Tuesday, March 12, 2013

Habitable Space on Mars? Oh Really?

NASA announced exciting news today: Its Curiosity rover, in testing Martian clay for chemical composition, determined that Mars was once home to conditions that could have supported life. 

Per CNN: 

We have found a habitable environment that is so benign, and supportive of live, that probably if this water was around and you had been on the planet, you would have been able to drink it. (Bonus: Photo 11 shows part of a feature scientists are calling the Snake River. Awesome.) 

Curiosity is drilling in a place on Mars called Yellowknife Bay, inside enormous Gale Crater, that could have been a lake when liquid water was present on the planet’s surface. The clay, Curiosity discovered, was formed in water with a fairly neutral pH, meaning it could have been hospitable to life similar to that found on Earth.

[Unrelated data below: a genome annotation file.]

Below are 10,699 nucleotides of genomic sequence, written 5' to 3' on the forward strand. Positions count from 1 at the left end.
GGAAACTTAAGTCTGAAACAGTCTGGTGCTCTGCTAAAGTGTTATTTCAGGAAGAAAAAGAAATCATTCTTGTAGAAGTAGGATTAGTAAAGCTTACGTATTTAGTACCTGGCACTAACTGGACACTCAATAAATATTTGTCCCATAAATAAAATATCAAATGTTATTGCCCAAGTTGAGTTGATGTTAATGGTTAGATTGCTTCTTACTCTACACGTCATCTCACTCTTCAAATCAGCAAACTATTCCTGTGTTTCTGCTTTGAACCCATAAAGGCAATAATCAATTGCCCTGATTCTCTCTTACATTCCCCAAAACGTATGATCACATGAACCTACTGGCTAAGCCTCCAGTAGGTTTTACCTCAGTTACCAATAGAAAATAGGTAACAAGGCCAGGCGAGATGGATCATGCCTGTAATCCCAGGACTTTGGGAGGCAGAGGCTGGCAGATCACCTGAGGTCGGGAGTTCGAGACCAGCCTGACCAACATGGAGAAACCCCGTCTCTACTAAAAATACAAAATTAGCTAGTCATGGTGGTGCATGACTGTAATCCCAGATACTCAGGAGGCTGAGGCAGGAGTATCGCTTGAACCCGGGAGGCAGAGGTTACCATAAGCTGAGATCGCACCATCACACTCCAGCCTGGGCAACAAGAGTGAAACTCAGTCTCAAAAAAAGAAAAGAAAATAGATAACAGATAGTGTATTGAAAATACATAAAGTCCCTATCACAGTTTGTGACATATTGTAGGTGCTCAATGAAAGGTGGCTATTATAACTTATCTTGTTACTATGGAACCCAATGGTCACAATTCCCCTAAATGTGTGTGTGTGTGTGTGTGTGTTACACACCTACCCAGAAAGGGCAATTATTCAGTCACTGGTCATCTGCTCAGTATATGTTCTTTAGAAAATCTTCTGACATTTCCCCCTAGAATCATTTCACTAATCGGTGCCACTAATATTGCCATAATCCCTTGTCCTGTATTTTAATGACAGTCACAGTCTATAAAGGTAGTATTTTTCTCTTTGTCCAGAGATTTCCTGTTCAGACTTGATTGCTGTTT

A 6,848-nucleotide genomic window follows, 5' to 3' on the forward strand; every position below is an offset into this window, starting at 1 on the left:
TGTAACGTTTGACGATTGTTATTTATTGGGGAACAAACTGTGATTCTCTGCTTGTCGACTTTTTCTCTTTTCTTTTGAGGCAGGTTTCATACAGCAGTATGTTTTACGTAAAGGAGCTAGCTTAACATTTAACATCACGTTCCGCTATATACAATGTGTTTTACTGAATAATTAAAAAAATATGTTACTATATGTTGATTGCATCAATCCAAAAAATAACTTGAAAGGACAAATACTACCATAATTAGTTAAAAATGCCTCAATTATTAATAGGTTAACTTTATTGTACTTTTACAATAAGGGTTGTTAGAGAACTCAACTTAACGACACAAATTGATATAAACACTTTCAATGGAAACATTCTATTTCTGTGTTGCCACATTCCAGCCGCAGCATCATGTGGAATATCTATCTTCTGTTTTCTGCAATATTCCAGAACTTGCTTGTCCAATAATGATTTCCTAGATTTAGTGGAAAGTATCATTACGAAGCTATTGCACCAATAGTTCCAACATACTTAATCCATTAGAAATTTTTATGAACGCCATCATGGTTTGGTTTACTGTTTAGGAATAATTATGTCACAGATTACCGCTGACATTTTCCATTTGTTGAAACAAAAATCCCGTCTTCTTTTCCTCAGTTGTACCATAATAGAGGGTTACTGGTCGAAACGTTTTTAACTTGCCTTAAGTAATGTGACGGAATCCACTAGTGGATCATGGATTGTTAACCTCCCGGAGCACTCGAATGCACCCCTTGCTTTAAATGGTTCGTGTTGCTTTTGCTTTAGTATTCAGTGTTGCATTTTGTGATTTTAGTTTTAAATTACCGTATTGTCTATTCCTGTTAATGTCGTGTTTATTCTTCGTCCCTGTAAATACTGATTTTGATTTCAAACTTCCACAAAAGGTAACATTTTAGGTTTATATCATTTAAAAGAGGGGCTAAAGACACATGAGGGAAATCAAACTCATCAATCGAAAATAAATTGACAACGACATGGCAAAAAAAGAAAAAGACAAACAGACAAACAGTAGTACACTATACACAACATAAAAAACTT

So pardon me if I say this: 


I’m not surprised at all at this discovery. In fact, I was expecting it. Given the advancing number and complexity of probes and rovers on Mars, frankly a discovery like this was only a matter of time. There’s plenty of geological evidence that some kind of liquid once flowed on Mars’ surface, so to discover it was potable water, at least in one spot, is not a surprise at all. 

Don’t get me wrong: That this has been verified is exciting news. Unexpected? Absolutely not.

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